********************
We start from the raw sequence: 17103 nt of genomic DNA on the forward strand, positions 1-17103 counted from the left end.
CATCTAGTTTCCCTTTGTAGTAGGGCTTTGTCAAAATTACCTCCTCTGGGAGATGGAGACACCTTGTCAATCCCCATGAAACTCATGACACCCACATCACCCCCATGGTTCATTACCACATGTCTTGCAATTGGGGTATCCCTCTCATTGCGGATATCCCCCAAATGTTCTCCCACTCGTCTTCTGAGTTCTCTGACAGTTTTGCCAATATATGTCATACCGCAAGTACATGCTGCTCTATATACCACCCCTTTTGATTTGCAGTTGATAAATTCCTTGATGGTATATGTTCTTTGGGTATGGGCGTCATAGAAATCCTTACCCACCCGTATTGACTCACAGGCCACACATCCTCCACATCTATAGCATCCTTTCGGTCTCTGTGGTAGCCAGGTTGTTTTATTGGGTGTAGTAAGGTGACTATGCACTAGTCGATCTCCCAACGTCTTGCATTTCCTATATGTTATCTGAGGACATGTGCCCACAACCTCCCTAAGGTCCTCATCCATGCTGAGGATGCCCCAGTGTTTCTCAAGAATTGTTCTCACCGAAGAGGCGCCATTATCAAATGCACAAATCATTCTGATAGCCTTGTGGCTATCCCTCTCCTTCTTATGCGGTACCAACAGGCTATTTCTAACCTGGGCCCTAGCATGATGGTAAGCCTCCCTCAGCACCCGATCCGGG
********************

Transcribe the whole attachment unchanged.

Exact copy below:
We start from the raw sequence: 17103 nt of genomic DNA on the forward strand, positions 1-17103 counted from the left end.
CATCTAGTTTCCCTTTGTAGTAGGGCTTTGTCAAAATTACCTCCTCTGGGAGATGGAGACACCTTGTCAATCCCCATGAAACTCATGACACCCACATCACCCCCATGGTTCATTACCACATGTCTTGCAATTGGGGTATCCCTCTCATTGCGGATATCCCCCAAATGTTCTCCCACTCGTCTTCTGAGTTCTCTGACAGTTTTGCCAATATATGTCATACCGCAAGTACATGCTGCTCTATATACCACCCCTTTTGATTTGCAGTTGATAAATTCCTTGATGGTATATGTTCTTTGGGTATGGGCGTCATAGAAATCCTTACCCACCCGTATTGACTCACAGGCCACACATCCTCCACATCTATAGCATCCTTTCGGTCTCTGTGGTAGCCAGGTTGTTTTATTGGGTGTAGTAAGGTGACTATGCACTAGTCGATCTCCCAACGTCTTGCATTTCCTATATGTTATCTGAGGACATGTGCCCACAACCTCCCTAAGGTCCTCATCCATGCTGAGGATGCCCCAGTGTTTCTCAAGAATTGTTCTCACCGAAGAGGCGCCATTATCAAATGCACAAATCATTCTGATAGCCTTGTGGCTATCCCTCTCCTTCTTATGCGGTACCAACAGGCTATTTCTAACCTGGGCCCTAGCATGATGGTAAGCCTCCCTCAGCACCCGATCCGGG